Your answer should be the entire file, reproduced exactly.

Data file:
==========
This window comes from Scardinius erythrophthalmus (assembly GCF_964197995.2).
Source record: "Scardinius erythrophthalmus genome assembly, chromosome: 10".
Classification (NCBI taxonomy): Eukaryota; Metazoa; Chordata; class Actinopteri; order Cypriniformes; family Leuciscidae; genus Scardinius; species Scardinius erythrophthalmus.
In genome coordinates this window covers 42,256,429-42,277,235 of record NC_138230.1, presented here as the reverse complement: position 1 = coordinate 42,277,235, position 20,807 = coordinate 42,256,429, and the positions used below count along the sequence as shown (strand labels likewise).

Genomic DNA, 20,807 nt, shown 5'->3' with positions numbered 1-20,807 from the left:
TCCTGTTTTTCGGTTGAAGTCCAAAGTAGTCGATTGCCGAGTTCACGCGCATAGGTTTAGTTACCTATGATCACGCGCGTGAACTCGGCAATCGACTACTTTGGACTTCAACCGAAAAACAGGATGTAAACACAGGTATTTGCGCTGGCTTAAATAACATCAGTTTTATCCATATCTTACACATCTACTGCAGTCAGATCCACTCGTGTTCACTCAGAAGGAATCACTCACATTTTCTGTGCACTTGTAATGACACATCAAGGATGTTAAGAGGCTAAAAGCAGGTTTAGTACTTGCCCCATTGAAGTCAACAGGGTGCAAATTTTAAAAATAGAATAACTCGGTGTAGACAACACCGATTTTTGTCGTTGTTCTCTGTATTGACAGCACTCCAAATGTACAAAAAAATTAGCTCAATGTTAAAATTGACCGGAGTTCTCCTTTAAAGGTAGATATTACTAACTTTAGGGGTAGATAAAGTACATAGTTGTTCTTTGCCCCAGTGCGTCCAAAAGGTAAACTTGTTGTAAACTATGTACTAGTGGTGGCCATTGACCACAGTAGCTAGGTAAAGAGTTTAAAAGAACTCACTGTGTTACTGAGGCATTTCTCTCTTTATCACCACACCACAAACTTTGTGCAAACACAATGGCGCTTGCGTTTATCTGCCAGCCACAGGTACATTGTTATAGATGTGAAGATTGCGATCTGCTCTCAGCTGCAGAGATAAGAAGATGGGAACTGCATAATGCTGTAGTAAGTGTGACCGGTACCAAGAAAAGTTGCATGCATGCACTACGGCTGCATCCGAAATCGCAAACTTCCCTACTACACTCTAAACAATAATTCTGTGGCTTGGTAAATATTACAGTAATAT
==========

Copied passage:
This window comes from Scardinius erythrophthalmus (assembly GCF_964197995.2).
Source record: "Scardinius erythrophthalmus genome assembly, chromosome: 10".
Classification (NCBI taxonomy): Eukaryota; Metazoa; Chordata; class Actinopteri; order Cypriniformes; family Leuciscidae; genus Scardinius; species Scardinius erythrophthalmus.
In genome coordinates this window covers 42,256,429-42,277,235 of record NC_138230.1, presented here as the reverse complement: position 1 = coordinate 42,277,235, position 20,807 = coordinate 42,256,429, and the positions used below count along the sequence as shown (strand labels likewise).

Genomic DNA, 20,807 nt, shown 5'->3' with positions numbered 1-20,807 from the left:
TCCTGTTTTTCGGTTGAAGTCCAAAGTAGTCGATTGCCGAGTTCACGCGCATAGGTTTAGTTACCTATGATCACGCGCGTGAACTCGGCAATCGACTACTTTGGACTTCAACCGAAAAACAGGATGTAAACACAGGTATTTGCGCTGGCTTAAATAACATCAGTTTTATCCATATCTTACACATCTACTGCAGTCAGATCCACTCGTGTTCACTCAGAAGGAATCACTCACATTTTCTGTGCACTTGTAATGACACATCAAGGATGTTAAGAGGCTAAAAGCAGGTTTAGTACTTGCCCCATTGAAGTCAACAGGGTGCAAATTTTAAAAATAGAATAACTCGGTGTAGACAACACCGATTTTTGTCGTTGTTCTCTGTATTGACAGCACTCCAAATGTACAAAAAAATTAGCTCAATGTTAAAATTGACCGGAGTTCTCCTTTAAAGGTAGATATTACTAACTTTAGGGGTAGATAAAGTACATAGTTGTTCTTTGCCCCAGTGCGTCCAAAAGGTAAACTTGTTGTAAACTATGTACTAGTGGTGGCCATTGACCACAGTAGCTAGGTAAAGAGTTTAAAAGAACTCACTGTGTTACTGAGGCATTTCTCTCTTTATCACCACACCACAAACTTTGTGCAAACACAATGGCGCTTGCGTTTATCTGCCAGCCACAGGTACATTGTTATAGATGTGAAGATTGCGATCTGCTCTCAGCTGCAGAGATAAGAAGATGGGAACTGCATAATGCTGTAGTAAGTGTGACCGGTACCAAGAAAAGTTGCATGCATGCACTACGGCTGCATCCGAAATCGCAAACTTCCCTACTACACTCTAAACAATAATTCTGTGGCTTGGTAAATATTACAGTAATAT